Book Review: The Sun and Her Flowers by Rupi Kaur

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Last month, I had the pleasure of reading the second poetry collection by Rupi Kaur. The Sun and Her Flowers was everything and more of what I wanted to read. In a similar organization to Milk and Honey, Kaur divides her book into sections to emulate the different themes she discusses. Her book is divided into Wilting, Falling, Rooting, Rising, and Blooming to depict her struggles and growth. I think this organization structures her poems to allow a better understanding of her work.

In Milk and Honey, Kaur creates poems that were open and unconfined, but in a few moments in her new collection, Kaur creates complete poems cut off from the rest of the book. I think these poems were some of my favourites because of how honest they were. I could feel the emotion Kaur was trying to show, and it really touched me. A lot of Kaur’s work centres around trauma, and overcoming it. She doesn’t hold back on how she feels, and provides a blunt response to these experiences. Everything from depression to abuse are discussed in this collection, and Kaur does not censor herself. There were some depressing moments in the collection, but also ones that gave immense hope about healing and love.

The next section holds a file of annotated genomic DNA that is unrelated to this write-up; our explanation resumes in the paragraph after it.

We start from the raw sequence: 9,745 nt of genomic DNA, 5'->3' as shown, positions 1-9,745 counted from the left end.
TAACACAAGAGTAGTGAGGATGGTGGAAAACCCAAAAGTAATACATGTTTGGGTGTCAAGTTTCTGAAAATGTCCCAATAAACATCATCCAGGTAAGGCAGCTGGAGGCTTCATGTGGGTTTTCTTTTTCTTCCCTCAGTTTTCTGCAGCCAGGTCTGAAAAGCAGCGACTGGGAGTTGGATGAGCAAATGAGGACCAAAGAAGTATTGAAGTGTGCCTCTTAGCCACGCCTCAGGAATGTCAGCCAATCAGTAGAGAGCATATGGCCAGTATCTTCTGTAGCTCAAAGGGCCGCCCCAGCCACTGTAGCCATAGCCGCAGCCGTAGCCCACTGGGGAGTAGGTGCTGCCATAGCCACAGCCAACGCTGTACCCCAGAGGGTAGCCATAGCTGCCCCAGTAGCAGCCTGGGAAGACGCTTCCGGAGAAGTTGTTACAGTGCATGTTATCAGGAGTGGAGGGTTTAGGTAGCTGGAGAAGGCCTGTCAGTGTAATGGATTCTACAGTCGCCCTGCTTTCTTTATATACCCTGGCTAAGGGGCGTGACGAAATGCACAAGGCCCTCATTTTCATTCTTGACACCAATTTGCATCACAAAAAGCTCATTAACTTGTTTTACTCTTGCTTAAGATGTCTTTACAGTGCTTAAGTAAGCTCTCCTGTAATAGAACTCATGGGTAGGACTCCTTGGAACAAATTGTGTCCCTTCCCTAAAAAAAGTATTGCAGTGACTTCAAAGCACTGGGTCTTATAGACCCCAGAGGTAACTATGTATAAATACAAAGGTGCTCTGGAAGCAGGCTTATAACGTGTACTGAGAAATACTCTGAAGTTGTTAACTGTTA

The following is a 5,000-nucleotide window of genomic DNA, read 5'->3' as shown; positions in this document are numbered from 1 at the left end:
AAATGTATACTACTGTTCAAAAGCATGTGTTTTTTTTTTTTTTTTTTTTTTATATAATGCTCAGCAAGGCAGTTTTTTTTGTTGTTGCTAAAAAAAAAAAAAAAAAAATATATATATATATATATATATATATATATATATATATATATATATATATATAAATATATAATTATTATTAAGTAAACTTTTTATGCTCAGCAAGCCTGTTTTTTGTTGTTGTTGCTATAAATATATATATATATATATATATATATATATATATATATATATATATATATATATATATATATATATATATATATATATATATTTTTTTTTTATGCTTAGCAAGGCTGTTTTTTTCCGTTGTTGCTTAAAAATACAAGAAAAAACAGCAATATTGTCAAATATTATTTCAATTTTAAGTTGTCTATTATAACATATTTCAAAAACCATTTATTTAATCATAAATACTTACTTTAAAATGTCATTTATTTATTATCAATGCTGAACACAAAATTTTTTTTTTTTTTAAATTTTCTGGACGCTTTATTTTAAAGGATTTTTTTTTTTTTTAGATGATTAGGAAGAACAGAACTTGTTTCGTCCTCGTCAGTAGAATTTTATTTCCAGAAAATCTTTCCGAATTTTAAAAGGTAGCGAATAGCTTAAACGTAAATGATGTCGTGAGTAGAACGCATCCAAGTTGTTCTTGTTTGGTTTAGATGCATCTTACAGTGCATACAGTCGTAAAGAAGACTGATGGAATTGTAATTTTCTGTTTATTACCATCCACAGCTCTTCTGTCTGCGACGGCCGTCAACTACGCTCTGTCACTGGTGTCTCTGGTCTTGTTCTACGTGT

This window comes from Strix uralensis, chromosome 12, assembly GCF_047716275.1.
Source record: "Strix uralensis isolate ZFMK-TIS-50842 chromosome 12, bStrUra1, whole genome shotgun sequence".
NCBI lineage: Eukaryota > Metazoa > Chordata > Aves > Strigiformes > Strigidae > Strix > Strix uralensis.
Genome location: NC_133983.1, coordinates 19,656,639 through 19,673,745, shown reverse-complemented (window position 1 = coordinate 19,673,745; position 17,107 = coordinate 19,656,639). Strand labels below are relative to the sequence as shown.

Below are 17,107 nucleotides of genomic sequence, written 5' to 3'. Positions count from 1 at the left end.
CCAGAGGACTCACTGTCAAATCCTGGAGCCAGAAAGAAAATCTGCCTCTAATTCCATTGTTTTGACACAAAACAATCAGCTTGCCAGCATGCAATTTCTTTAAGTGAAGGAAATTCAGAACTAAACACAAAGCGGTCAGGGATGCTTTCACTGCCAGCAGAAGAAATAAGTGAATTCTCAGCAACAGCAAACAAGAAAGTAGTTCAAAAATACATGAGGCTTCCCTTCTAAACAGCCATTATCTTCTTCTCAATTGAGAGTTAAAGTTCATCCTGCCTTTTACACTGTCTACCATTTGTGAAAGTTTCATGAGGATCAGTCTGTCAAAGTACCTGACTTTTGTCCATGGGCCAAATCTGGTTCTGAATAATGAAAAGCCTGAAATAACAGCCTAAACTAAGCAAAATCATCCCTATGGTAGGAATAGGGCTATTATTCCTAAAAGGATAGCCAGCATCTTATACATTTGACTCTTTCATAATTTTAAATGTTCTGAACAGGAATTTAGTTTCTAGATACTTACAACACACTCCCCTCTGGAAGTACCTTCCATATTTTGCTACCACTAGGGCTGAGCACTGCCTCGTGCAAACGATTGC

I loved that this collection had an emphasis on women. Although her last poetry collection did touch upon women, this one has many more poems about what it’s like to be female. Kaur’s work really demonstrates how unique women can be, and how they shouldn’t be confined to one representation. I think more authors should try to emulate Kaur’s work in depicting women as more than just fragile. Women can be strong, angry, sexual, and so many more things! It’s refreshing to see an author showing just how complex a woman can be. I’ve been tired of the damsel in distress trope, that I’m so thankful Kaur has shown a different side to female identity.

I would highly recommend The Sun and Her Flowers by Rupi Kaur. This collection has truly made an impact in my life. I really want to reread this collection over and over again, and just absorb all the knowledge and language Kaur used. I think if you’re interested in poetry, feminist literature, or want to try a new genre, I think this is a great collection to start with. However, if you’re someone who has struggled with abuse or depression, just be warned there is a lot of poems that could be triggering to you. Apart from that, I think The Sun and Her Flowers is a worthwhile read.

I gave The Sun and Her Flowers 5/5 on Goodreads.

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